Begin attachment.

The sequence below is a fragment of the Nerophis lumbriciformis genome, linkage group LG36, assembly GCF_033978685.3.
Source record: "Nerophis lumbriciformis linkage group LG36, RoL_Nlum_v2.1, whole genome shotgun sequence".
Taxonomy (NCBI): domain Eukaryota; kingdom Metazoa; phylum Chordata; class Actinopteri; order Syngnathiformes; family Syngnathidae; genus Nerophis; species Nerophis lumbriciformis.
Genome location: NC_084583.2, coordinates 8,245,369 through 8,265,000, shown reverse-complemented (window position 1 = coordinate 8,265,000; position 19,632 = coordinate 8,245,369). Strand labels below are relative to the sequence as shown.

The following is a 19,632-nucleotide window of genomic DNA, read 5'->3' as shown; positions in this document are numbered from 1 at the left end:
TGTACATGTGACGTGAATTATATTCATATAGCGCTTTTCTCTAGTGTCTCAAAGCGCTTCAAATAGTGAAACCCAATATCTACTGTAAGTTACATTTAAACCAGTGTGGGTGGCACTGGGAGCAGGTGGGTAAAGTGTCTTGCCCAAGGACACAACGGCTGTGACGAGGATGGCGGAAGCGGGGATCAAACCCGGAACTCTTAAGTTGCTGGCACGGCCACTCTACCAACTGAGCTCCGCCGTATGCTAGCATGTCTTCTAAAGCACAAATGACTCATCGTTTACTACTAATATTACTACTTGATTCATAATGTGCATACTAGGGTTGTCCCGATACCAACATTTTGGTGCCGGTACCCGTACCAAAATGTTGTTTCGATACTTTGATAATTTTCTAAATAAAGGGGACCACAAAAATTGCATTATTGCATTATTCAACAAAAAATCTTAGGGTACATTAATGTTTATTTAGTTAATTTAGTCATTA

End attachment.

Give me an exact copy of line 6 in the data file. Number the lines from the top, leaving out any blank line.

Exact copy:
TGTACATGTGACGTGAATTATATTCATATAGCGCTTTTCTCTAGTGTCTCAAAGCGCTTCAAATAGTGAAACCCAATATCTACTGTAAGTTACATTTAAACCAGTGTGGGTGGCACTGGGAGCAGGTGGGTAAAGTGTCTTGCCCAAGGACACAACGGCTGTGACGAGGATGGCGGAAGCGGGGATCAAACCCGGAACTCTTAAGTTGCTGGCACGGCCACTCTACCAACTGAGCTCCGCCGTATGCTAGCATGTCTTCTAAAGCACAAATGACTCATCGTTTACTACTAATATTACTACTTGATTCATAATGTGCATACTAGGGTTGTCCCGATACCAACATTTTGGTGCCGGTACCCGTACCAAAATGTTGTTTCGATACTTTGATAATTTTCTAAATAAAGGGGACCACAAAAATTGCATTATTGCATTATTCAACAAAAAATCTTAGGGTACATTAATGTTTATTTAGTTAATTTAGTCATTA